After all of this I decided to pick one song that I felt the most connected to at this current moment and that song happened to be “Happiness.” Isn’t it funny how one song can perfectly describe everything you’re feeling in the smallest amount of words? The lyrics “she made her life a lie so she might never have to know anyone” seemed to have come directly from my mind and then to follow that up with “What I used to be will pass away and then you’ll see / that all I want now is happiness for you and me” just seemed to be a blessing of the lyrical kind. This song is my life’s anthem at the moment and whenever I hear it I’m filled with this inner warmth that can only be interpreted as happiness. – Angela Rodriguez


04. Something Corporate – “Konstantine”

From the compilation Welcome to the Family (Drive Thru, 2001)

So much of music today is disposable and vapid; with no feelings and incites no emotional reaction what-so-ever. Singers don’t write their songs, and even if they do they lack vulnerability that makes a song feel intimate. When I find a song I can actually connect to it is an exciting prospect. I came across “Konstantine” a couple of years ago, and listened to it over at over again the second I got my hands on it. From the first time I heard it I was entranced. At 9:35 it is the longest song I have ever really liked. “Konstantine” is so intense that even though it is nearly ten minutes long, it seems to end far too soon.

Explained in the blandest of terms the song is a monologue on the rise and fall of a relationship. By monologue I mean that as a listener you actual feel like singer Andrew McMahon is telling you this story first-hand, and that makes it much more emotional. An extra perk to the song is that it makes reference to one of my other favorite songs Jimmy Eat World’s “For Me This is Heaven.” This is the type of song you listen to on an iPod at 1 am while you lay on your bed pondering life. Want some intense introspection? Plop this one on repeat. This song has inspired more than one piece of successful writing, because it sparks so much feeling. It’s comforting to know that genuinely emotional songs can still be found. – Ashley Lefor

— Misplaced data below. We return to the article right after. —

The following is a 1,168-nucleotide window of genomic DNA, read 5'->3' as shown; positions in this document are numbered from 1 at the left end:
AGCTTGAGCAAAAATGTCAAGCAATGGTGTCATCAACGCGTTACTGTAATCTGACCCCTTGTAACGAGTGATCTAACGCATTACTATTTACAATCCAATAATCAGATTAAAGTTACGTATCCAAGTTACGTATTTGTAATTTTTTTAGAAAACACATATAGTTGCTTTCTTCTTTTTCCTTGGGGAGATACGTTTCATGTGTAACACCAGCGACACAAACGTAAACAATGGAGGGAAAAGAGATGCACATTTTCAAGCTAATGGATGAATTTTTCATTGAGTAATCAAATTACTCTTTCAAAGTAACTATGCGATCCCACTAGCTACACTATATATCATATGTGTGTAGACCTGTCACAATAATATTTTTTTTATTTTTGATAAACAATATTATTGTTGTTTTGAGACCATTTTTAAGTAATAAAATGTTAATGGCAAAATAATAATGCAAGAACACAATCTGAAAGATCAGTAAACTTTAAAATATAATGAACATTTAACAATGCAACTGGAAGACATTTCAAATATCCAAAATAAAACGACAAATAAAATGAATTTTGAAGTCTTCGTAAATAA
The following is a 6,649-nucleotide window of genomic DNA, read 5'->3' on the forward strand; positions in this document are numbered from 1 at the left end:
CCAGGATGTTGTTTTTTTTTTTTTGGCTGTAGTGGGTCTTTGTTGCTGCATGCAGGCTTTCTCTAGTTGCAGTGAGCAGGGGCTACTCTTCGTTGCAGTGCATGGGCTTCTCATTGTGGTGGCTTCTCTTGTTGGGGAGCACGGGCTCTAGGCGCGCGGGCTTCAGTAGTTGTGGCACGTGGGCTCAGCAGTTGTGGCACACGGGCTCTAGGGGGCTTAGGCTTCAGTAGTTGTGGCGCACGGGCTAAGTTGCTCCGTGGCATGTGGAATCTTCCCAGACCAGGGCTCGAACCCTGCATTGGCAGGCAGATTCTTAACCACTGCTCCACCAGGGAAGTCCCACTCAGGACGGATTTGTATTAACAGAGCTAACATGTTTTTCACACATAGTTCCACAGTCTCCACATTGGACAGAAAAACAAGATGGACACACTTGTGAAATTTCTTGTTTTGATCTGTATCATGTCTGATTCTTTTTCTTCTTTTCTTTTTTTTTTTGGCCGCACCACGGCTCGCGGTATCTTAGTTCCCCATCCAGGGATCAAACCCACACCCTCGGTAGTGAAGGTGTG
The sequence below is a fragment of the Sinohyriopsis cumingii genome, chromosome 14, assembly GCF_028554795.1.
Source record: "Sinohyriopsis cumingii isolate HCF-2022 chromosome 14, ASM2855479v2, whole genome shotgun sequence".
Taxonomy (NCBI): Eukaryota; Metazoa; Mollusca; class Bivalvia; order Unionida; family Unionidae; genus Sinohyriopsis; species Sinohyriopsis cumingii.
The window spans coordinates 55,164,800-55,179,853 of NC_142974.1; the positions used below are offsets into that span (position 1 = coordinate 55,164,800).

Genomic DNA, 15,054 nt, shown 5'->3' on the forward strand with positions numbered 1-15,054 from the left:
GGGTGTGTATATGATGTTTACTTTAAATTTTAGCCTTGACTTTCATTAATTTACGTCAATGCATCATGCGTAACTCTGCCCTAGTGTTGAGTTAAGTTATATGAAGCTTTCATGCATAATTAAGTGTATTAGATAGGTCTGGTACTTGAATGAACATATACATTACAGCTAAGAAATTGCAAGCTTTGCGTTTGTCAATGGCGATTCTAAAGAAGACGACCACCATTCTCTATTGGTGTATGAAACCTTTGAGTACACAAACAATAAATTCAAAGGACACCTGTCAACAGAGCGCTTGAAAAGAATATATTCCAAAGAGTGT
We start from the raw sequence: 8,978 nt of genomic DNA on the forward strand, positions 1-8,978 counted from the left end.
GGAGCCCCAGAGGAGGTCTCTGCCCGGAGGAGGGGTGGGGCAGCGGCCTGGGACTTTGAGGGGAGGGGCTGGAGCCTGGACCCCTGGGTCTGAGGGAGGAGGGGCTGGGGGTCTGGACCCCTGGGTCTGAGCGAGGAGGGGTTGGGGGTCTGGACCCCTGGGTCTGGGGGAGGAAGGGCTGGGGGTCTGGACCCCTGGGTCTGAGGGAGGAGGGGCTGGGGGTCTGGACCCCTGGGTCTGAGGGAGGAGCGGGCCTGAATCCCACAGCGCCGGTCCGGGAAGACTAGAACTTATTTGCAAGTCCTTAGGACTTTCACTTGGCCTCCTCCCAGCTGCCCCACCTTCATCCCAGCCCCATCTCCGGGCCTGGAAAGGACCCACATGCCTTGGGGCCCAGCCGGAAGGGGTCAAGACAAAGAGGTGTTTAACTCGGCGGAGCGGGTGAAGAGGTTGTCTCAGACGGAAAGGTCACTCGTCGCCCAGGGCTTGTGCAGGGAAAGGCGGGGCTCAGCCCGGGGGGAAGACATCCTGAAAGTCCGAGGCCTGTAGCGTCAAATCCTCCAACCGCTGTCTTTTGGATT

05. Boy Sets Fire – “Rookie”

From the album After the Eulogy (Victory, 2000)

The past year of my life has been full of change. I’ve moved away from the world I know and ventured out into a new part of my life. I loved my first year of college. I feel free because I have been exposed to diverse people and ideas. “Rookie” by Boy Sets Fire shows my change in perception. The contempt in the verse is mirrored by my disdain for the small redneck town that I grew up in that influenced many of my opinions growing up. The song is very important to me because it is about growing up and realizing that the only important thing is to be yourself. It may be very cliché because we are all told to be ourselves from an early age, but now, for the first time, I really know what it means to be myself. – Mary C. Smith


06. Big Drill Car – “Friend Of Mine” 

From the album No Worse for the Wear (Cargo, 1994)

Unfortunately, like a host of other unlucky folks, I came into Big Drill Car long after they had faded into the members respective “next chapters.” Nonetheless, it was around 1998/99 that I came across No Worse for the Wear, it was post-graduation and time had come to leave behind something I had only begun to know … moving from one coast to the other and in the process, discovering an entirely new group of friends. The one track that elicited more repeated listens than any song I can remember was “Friend of Mine” – a near perfect exposition of friendship’s strange, complicated, yet undeniably human quality. At least this is what I’ve gotten from the song (both lyrically and musically) each time I listen to it. And I’d be damned if I didn’t get a little teary-eyed every time. So to that I say, “I’m not drowning in my beer / so let’s make that one fact nice and sparkling clear.” – Billy Ho